2) The Front welcomes the fact that it will no longer be possible for garnishees to be issued for cases of civil libel (article 26, sub article 6 of the Bill). The Front believes that the issue of garnishees in such cases amounted to an abuse of the law, putting the livelihood of journalists at risk and compromising the principle of innocence until one is proven guilty. Such measures instil a sense of fear, with journalists refraining from reporting certain stories. This would have obvious negative repercussions on the role played by the press in keeping people in positions of power accountable.

3) The Front contests the steep hike in damages for civil libel – from €11,646.87 to €20,000 (article 9 of the Bill). The Front considers these damages to be too high and argues that the harm done to an individual’s reputation must always be weighed against the benefit which society draws from the existence of a free press. The scale of the damages will not only discourage newspapers from touching upon sensitive issues, but also threatens the viability of an independent press, with negative effects on media pluralism and democracy.

The Front also notes that no effort was made to ensure that the damages were proportional to the means of a particular organ of the press. The resulting Bill is thus classist, rendering freedom of expression the exclusive privilege of well-financed media houses which can afford to absorb such losses.

Furthermore, the Front observes that it has not been shown that the revenue of the press has increased proportionally to the increase in damages. Without such an economic calculation, the argument stating that the amount of damages are merely being updated to reflect the present times has failed to be backed up by any evidence. One could equally well say that this is simply a pretext for making the law more repressive that it presently is.

The Front also considers the last part of article 9 of the Bill a dangerous provision whose aims are unclear. In this part of the article it is stated that in addition to the damages for civil libel, further damages can be awarded in line with any legislation providing for actual loss, including loss of earnings. The fact that this provision is part of article 9 indicates it has other aims than those of commercial libel, pointing to the possibility that it is meant to provide for damages which go beyond the scope of redress for defamation. It worth noting that any quantification of such a ‘loss of earnings’ can only ever be conjectural, as would be any attribution of this ‘loss of earnings’ to the defamation itself, as opposed to other causes. As such this is yet another potential source of abuse. Either way this provision seems to be amiss in article 9 of the Bill.

4) The Front is not satisfied with the reform of criminal libel. The article regulating criminal defamation (article 252 of the Criminal Code) will not be removed. Instead, it is being amended in a confusing manner (article 25, sub article (d) of the bill).

Firstly, those found guilty under article 252 are still facing a fine or imprisonment of up to three months. Secondly, although the amendment removes criminal defamation when this is performed through ‘writing, drawing or other means’, it does not do so when criminal defamation is performed through ‘words, gestures, insults or other means’. If the intention of the legislator was to remove criminal defamation in the case of writing, the legislator has failed in this aim since ‘other means’ also includes writing.

In the proposed amendment, the legislator is also going beyond the current law by including the word ‘insults’ in the forms which have to be considered when determining whether criminal defamation has been committed. It is to be remarked here that ‘insults’ are already included in ‘words’. Hence one can only conclude that the legislator is attempting to put a special emphasis on insults as a way of committing defamation. The Front believes that this inclusion was misguided and could result in the application of criminal defamation to a wider category of expression than would otherwise have been the case.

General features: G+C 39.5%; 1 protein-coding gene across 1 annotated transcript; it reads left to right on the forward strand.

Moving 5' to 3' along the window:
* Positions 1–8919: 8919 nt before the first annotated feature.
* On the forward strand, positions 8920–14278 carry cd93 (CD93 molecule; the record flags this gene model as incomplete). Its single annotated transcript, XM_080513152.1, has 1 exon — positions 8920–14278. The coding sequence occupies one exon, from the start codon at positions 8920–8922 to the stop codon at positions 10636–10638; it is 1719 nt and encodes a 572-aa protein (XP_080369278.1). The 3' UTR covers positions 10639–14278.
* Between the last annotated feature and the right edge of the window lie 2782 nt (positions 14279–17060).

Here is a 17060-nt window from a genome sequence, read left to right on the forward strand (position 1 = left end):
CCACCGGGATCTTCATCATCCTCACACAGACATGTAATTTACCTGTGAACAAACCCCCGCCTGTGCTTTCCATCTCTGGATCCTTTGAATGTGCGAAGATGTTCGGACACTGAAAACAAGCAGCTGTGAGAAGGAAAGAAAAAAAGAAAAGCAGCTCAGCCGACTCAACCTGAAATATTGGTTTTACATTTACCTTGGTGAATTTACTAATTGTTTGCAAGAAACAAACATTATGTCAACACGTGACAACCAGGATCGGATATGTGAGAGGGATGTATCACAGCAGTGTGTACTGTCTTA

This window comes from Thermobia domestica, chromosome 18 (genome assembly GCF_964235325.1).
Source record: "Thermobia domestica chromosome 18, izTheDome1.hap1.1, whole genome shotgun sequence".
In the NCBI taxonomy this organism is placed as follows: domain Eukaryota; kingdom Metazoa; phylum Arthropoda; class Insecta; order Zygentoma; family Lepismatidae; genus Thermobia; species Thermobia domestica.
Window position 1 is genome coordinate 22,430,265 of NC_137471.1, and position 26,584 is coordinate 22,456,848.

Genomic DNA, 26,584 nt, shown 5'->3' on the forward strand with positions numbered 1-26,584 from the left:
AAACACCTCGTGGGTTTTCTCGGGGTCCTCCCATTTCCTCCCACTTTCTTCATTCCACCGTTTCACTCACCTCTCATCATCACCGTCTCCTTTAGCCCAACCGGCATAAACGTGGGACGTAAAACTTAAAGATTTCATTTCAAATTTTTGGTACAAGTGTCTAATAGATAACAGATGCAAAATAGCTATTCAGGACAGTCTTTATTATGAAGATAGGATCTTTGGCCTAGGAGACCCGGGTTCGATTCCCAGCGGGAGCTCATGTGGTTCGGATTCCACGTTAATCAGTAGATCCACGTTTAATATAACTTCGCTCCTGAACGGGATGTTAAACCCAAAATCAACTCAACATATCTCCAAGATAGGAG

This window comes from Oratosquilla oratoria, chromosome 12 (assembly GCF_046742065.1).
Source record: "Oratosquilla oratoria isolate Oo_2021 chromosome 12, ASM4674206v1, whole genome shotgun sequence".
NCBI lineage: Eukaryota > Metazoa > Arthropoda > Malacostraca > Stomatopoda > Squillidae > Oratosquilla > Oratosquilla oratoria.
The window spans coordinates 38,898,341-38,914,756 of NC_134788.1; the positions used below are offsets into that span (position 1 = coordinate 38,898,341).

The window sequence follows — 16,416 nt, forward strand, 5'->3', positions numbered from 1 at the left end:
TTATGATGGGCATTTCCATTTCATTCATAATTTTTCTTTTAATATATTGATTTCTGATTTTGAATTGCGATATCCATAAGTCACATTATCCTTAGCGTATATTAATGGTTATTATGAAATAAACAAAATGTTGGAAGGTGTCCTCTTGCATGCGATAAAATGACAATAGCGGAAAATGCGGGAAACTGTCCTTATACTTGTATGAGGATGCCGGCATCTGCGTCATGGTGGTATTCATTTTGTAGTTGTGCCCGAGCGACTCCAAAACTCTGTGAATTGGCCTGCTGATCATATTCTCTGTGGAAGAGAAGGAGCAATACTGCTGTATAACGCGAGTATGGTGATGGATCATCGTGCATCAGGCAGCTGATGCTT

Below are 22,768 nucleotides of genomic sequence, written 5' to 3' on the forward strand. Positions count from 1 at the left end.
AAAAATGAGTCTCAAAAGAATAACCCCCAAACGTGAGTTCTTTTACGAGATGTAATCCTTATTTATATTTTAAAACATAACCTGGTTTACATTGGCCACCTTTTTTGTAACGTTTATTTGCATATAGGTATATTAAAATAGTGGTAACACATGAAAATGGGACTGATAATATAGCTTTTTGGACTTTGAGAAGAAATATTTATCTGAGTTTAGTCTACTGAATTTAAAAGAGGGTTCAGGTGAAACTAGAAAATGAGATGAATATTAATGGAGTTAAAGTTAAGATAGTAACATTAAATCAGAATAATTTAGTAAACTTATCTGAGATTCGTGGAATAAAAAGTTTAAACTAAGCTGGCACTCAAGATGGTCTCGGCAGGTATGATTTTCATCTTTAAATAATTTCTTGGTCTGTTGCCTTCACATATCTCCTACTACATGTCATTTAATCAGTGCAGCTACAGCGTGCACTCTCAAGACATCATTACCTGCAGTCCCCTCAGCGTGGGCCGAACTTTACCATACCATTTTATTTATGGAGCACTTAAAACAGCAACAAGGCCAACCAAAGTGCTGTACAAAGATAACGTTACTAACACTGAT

Finally, the Front does not see the sense in treating libel cases civilly and then having a separate criminal defamation law applying to slander. This treatment is both inconsistent and overly complicated, and could be simplified by having one civil defamation law subsuming both cases.

5) The Front also takes exception to the requirement requiring editors of websites to register officially (article 29, sub article 2 of the Bill), due to the fact that the definition of ‘website’ is too ambiguous. In fact, it includes any news service relating to news and current affairs. This means that individuals operating websites can be fined up to €1,000 for having shared their opinions without having previously registered officially. It is hard to believe this was the intention of the legislator. One must take care not to limit the right to freedom of expression on the internet through the imposition of financial hurdles.

The Front also wishes to take a stand against the provision which grants protection of sources only to registered news services or to journalists who practice on a full-time or part-time basis (article 21 sub article 2). Our opposition to this matter is threefold. Firstly, the use of sources might be important for other categories of people other than those covered by the law – for instance, activists or citizen journalists. Secondly, the manner in which this right is being curtailed is not consistent with the importance and protection accorded to it by article 21 sub article 1 of the Bill. Thirdly, the Courts have defined the term ‘journalist’ as applying to a very wide category of people, and it is our belief that this provision will impinge on and impose restrict this definition.

6) The Front notes that article 72 of the Criminal Code, relating to offences committed when raising various forms disaffection towards the President is being updated by the Bill (article 25, sub article (b)). The Front does not understand why the opportunity was not taken to repeal this article altogether. Even in its updated form, this anachronism is not consistent with freedom of expression. It is inconceivable that a person should be fined or granted a prison sentence of one to three months for showing various forms of disapproval towards the President. In a Republic where all citizens are equal in front of the law, the President should not protected from criticism in this way, especially since the holder of this Office is allowed to take political stances and promote causes which find his or her favour.